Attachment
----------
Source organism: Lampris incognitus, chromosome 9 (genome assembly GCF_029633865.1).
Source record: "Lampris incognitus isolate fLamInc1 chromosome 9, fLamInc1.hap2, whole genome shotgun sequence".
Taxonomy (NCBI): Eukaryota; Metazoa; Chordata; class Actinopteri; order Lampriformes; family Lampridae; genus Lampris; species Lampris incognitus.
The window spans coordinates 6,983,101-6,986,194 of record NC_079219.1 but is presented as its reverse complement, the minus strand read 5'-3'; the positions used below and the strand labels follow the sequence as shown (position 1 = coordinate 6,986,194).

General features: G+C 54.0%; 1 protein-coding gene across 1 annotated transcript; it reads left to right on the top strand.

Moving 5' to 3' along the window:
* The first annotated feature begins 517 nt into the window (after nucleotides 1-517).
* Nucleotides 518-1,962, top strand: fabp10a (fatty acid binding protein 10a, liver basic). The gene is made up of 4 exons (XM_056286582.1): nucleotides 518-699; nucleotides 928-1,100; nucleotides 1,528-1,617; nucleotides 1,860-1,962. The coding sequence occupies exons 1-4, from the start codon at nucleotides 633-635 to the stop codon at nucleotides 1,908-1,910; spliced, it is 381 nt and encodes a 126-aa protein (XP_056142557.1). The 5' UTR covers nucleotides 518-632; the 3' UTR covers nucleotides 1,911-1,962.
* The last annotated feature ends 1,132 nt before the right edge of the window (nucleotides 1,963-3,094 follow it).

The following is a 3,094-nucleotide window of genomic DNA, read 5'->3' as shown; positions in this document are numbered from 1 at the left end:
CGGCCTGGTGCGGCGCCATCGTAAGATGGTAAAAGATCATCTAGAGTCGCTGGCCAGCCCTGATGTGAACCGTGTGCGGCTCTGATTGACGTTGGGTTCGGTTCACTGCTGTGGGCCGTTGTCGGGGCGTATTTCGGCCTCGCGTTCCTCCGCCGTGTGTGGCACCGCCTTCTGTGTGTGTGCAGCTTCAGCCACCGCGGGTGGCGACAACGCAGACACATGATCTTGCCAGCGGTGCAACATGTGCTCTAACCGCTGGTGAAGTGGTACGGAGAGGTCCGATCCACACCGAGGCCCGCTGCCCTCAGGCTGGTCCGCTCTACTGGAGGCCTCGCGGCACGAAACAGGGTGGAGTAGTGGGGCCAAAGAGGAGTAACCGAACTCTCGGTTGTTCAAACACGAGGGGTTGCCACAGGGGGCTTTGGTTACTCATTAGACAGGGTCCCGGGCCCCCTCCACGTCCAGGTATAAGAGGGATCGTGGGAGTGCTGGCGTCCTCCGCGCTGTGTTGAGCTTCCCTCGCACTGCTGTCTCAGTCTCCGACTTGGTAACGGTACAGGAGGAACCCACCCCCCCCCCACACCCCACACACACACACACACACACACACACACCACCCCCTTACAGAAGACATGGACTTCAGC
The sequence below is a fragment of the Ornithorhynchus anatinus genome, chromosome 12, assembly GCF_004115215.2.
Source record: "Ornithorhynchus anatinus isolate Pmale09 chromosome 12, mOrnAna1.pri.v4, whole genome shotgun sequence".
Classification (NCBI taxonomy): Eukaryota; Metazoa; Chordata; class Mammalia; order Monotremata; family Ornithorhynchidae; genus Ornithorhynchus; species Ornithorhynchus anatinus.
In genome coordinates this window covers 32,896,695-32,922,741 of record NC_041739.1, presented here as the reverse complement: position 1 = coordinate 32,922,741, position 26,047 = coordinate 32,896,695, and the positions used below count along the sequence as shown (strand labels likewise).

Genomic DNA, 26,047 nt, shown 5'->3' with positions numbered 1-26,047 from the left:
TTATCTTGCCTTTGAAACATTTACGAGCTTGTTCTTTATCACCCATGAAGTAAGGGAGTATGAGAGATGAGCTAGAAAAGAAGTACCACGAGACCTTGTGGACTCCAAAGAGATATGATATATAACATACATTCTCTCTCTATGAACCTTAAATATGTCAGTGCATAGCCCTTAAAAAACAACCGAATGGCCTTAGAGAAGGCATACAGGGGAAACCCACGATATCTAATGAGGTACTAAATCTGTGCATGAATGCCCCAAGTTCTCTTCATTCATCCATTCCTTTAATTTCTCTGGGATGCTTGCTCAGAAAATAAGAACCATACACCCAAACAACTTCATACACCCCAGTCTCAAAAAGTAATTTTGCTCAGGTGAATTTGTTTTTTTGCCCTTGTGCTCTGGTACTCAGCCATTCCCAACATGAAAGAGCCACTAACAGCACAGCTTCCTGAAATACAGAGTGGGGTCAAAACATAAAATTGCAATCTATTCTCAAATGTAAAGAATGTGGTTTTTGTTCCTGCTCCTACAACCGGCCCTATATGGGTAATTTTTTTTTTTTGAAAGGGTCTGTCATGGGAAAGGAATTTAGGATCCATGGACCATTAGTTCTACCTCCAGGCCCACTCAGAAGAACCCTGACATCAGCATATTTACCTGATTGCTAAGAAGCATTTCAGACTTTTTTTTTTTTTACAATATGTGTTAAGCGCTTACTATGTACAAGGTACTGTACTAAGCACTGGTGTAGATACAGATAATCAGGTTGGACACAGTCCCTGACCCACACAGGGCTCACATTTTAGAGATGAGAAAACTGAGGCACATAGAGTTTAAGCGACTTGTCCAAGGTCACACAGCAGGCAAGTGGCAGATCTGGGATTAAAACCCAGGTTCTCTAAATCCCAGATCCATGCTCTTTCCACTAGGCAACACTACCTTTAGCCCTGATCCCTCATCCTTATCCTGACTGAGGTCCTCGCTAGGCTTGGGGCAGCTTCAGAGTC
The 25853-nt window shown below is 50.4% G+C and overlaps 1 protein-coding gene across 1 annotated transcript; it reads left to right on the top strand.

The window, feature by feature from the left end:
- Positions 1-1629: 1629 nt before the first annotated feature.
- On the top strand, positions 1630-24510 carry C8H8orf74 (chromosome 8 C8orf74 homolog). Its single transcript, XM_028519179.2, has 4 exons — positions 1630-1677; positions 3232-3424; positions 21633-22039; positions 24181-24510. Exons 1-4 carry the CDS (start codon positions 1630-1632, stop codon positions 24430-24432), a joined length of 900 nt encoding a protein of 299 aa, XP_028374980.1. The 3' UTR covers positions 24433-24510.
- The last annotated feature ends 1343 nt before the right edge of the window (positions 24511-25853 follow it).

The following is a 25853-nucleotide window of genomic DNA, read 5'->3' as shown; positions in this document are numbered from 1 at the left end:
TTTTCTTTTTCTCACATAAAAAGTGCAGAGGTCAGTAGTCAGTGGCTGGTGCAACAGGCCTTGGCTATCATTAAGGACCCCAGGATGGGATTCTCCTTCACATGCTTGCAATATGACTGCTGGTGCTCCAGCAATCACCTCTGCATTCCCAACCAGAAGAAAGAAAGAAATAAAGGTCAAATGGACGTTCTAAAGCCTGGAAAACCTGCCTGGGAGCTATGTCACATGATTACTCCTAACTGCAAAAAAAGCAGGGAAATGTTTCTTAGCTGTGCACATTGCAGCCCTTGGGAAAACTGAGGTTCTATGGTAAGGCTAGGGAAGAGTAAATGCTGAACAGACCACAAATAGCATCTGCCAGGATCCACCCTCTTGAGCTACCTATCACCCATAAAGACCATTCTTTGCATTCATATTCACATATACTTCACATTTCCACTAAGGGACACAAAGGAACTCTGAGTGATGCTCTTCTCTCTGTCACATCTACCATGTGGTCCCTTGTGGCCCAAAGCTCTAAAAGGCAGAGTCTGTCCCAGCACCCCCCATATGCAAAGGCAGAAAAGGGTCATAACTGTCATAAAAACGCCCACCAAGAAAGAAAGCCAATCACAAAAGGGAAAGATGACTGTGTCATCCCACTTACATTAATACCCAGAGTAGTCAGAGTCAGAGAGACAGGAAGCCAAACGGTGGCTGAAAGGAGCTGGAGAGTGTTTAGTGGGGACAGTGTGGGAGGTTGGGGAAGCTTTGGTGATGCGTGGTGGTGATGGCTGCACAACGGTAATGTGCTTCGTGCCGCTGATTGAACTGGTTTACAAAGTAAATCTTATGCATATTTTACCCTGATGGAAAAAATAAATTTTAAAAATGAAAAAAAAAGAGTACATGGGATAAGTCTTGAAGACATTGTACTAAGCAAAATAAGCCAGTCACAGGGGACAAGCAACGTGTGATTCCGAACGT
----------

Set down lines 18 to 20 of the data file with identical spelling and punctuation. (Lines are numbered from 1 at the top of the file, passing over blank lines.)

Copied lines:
The 25853-nt window shown below is 50.4% G+C and overlaps 1 protein-coding gene across 1 annotated transcript; it reads left to right on the top strand.

The window, feature by feature from the left end:
- Positions 1-1629: 1629 nt before the first annotated feature.